CEGA held a latin american meeting for geothermal research centers

Thursday, 01 de September

The activity took place between the 16 and 18 of August. Representatives from Mexico, Argentina and Chile gathered to share experiences and define actions that aim to strengthen geothermal development in the region.
The central goal of the meeting was to set focus on South America as the only part of the world that has no operational power plants that produce electricity with geothermal energy. The activity brought together researchers of the Mexican Center for Innovation in Geothermal Energy (CeMIEGeo), Institute for Research in Non Conventional Energy (Inenco) and the Andean Geothermal Center of Excellence (CEGA).

During three days , the centers exhibited the history, barriers and challenges that geothermal energy faces in their countries, as well as laying the groundwork for future cooperation agreements among centers: “our intention is to combine efforts, because any progress that is made in this matter not only impacts the country, it also impacts to the rest of Latin America”, says José Manuel Romo, member of the CeMIEGeo.

For José Viramonte, a member of INENCO and a researcher of the National Scientific and Technical Research Council – Argentina (CONICET), the initiative is relevant because it gathers countries with common problems, that have geographical, human and technical capacity to advance the development of geothermal energy: “We have to make effective South-South cooperation. We must begin to let go of the paternity of the North, mainly because our context is very different from other parts of the world, it has nothing to do with New Zealand, Iceland, Italy and Turkey. In addition we have another huge advantage: we speak Spanish. This facilitates a better understanding, exchange, reduce costs and fosters autonomy”.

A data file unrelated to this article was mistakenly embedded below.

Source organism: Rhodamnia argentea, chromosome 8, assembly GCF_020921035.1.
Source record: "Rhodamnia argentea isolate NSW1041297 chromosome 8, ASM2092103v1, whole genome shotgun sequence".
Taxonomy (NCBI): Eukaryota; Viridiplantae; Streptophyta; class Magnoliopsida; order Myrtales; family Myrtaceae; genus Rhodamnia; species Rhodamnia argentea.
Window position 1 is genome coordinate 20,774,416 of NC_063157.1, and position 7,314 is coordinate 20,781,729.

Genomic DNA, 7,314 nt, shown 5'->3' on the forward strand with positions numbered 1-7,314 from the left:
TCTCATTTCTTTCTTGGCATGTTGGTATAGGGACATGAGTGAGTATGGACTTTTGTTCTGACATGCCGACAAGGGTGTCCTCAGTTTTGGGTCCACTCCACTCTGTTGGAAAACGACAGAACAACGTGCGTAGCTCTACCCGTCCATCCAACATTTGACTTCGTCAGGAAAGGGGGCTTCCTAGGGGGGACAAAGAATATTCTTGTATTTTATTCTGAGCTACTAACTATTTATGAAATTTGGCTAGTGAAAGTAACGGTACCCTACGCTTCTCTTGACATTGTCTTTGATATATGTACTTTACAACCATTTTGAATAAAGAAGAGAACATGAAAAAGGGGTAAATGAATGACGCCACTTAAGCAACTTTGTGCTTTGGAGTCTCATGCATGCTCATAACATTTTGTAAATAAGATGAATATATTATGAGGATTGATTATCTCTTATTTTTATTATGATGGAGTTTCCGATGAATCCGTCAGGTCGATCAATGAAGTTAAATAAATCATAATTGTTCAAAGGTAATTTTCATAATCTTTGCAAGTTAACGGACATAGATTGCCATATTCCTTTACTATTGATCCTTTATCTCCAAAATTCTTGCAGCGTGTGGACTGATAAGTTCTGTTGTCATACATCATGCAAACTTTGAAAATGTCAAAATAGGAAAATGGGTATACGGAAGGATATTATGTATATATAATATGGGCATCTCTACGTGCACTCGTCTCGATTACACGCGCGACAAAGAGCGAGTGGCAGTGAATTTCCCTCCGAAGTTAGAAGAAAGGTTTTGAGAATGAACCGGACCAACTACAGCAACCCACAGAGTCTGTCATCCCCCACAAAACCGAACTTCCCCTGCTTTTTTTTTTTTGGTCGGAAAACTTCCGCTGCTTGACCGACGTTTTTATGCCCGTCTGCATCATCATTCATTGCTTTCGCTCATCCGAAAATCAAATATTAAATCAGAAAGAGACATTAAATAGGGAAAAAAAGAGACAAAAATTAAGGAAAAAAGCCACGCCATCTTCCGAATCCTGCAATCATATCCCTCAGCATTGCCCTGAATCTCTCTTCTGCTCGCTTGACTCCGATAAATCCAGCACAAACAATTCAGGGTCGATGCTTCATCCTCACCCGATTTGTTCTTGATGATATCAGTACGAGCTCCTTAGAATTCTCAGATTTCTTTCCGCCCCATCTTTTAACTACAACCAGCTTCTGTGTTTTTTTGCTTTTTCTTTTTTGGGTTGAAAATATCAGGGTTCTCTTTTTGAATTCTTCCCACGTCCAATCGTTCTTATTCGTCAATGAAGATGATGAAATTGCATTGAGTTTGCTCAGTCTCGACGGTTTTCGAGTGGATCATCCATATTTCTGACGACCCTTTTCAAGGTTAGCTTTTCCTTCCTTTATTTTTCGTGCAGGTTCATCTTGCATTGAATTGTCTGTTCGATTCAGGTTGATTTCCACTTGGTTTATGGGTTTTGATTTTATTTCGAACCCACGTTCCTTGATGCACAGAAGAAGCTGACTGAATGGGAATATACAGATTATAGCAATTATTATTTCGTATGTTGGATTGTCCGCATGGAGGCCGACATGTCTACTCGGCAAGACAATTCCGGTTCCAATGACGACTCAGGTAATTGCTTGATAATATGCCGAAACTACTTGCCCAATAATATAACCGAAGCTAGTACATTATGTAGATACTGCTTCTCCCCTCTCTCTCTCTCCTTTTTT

Latin American Overview

During the sessions, the current scenario of geothermal energy in each country was discussed. Of three centers participating at the meeting, only Mexico has power plants, with an installed capacity of 1036 MW coming from Cerro Prieto (Baja California), Azufres (Michoacán), Las Tres Vígenes (Puebla), Las Tres Vírgenes (Baja California South) and Domo de San Pedro (Nayarit).

On the current state of geothermal energy in Mexico, Jose Manuel Romo says: “Our country has a tradition of more than 40 years in geothermal energy. The state investment during the early years was crucial, as well as the input from the Federal Electricity Commission, which now is a public Company, that is part of the actors that are powering the development of geothermal energy. Anyway, despite all the information, it is very difficult to attract private investment, because it has a lot of baseline risk. In other words, when the resource has already been found, interest raises “.

In relation to geothermal energy in Chile and Argentina, diagnosis are in some ways similar: despite sharing a territory of great potential and having agendas aimed to increase the presence of renewable energies by 2020, both countries still dont have geothermal power plants.

Even though Argentina has been exploring since the 70`s, and their scientific advances have helped to identify high enthalpy reservoirs with explotation potential (Copahue, Domuyo, Valle del Cura, Tuzgle-Tocomar), up to date none of these systems is being exploited. South American countries share this crital scenario. About this reality, Viramonte says: “We have common problems: there is a lack of legislation, there is a gap that must be overcome. In addition, we have an unlimited resource , which does not pollute, the only one that can generate the base power with regard to other type of energies.”

However, the regional community expects a twist in this scenario by 2017, once Cerro Pabellón power plant starts operations in Chile, with a total installed capacity of 48 MW, becoming the first plant of South America. CEGA believes that Cerro Pabellón will bring new opportunities and challenges for geothermal energy: “The regional geothermal community is attentive to what will occur here, because what will happen here will be determinant to other countries enthusiasm about geothermal development. This plant will be our laboratory for practical classes, in which we want to contribute from research to solve various problems that may emerge. The idea is to export outcomes and lessons to the rest of Latin America “, concludes Diego Morata, CEGA`s Director.